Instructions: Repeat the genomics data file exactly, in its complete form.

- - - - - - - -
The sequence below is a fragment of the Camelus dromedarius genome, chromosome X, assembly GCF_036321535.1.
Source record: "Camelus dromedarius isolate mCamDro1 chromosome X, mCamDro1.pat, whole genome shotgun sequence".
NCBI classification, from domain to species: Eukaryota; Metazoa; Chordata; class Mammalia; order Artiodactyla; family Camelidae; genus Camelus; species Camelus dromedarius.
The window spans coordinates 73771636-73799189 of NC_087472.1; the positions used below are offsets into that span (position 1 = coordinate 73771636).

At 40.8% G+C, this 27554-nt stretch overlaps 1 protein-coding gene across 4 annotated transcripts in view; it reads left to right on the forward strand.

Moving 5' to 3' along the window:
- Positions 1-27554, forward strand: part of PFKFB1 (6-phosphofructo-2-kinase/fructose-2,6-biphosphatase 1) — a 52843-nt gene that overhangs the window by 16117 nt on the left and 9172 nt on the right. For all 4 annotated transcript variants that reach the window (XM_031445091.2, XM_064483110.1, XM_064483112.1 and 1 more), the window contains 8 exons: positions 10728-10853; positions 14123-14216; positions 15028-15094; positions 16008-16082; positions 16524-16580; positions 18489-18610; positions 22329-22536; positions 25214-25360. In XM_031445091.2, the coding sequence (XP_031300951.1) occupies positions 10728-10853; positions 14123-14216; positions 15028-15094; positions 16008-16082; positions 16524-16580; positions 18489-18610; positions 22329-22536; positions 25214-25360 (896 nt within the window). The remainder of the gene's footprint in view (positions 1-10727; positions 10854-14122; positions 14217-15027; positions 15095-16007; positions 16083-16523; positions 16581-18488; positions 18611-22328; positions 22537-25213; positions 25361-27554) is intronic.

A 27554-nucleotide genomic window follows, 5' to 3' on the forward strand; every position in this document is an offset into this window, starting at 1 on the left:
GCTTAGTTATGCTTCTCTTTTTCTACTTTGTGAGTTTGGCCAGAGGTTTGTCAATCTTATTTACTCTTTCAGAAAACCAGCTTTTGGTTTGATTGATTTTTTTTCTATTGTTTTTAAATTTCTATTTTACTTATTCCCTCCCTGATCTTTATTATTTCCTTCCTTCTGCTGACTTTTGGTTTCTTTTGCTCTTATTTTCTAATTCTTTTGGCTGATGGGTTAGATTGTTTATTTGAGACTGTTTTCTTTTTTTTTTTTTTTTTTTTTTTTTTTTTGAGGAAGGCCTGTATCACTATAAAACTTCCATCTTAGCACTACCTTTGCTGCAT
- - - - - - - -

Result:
The sequence below is a fragment of the Camelus dromedarius genome, chromosome X, assembly GCF_036321535.1.
Source record: "Camelus dromedarius isolate mCamDro1 chromosome X, mCamDro1.pat, whole genome shotgun sequence".
NCBI classification, from domain to species: Eukaryota; Metazoa; Chordata; class Mammalia; order Artiodactyla; family Camelidae; genus Camelus; species Camelus dromedarius.
The window spans coordinates 73771636-73799189 of NC_087472.1; the positions used below are offsets into that span (position 1 = coordinate 73771636).

At 40.8% G+C, this 27554-nt stretch overlaps 1 protein-coding gene across 4 annotated transcripts in view; it reads left to right on the forward strand.

Moving 5' to 3' along the window:
- Positions 1-27554, forward strand: part of PFKFB1 (6-phosphofructo-2-kinase/fructose-2,6-biphosphatase 1) — a 52843-nt gene that overhangs the window by 16117 nt on the left and 9172 nt on the right. For all 4 annotated transcript variants that reach the window (XM_031445091.2, XM_064483110.1, XM_064483112.1 and 1 more), the window contains 8 exons: positions 10728-10853; positions 14123-14216; positions 15028-15094; positions 16008-16082; positions 16524-16580; positions 18489-18610; positions 22329-22536; positions 25214-25360. In XM_031445091.2, the coding sequence (XP_031300951.1) occupies positions 10728-10853; positions 14123-14216; positions 15028-15094; positions 16008-16082; positions 16524-16580; positions 18489-18610; positions 22329-22536; positions 25214-25360 (896 nt within the window). The remainder of the gene's footprint in view (positions 1-10727; positions 10854-14122; positions 14217-15027; positions 15095-16007; positions 16083-16523; positions 16581-18488; positions 18611-22328; positions 22537-25213; positions 25361-27554) is intronic.

A 27554-nucleotide genomic window follows, 5' to 3' on the forward strand; every position in this document is an offset into this window, starting at 1 on the left:
GCTTAGTTATGCTTCTCTTTTTCTACTTTGTGAGTTTGGCCAGAGGTTTGTCAATCTTATTTACTCTTTCAGAAAACCAGCTTTTGGTTTGATTGATTTTTTTTCTATTGTTTTTAAATTTCTATTTTACTTATTCCCTCCCTGATCTTTATTATTTCCTTCCTTCTGCTGACTTTTGGTTTCTTTTGCTCTTATTTTCTAATTCTTTTGGCTGATGGGTTAGATTGTTTATTTGAGACTGTTTTCTTTTTTTTTTTTTTTTTTTTTTTTTTTTTGAGGAAGGCCTGTATCACTATAAAACTTCCATCTTAGCACTACCTTTGCTGCAT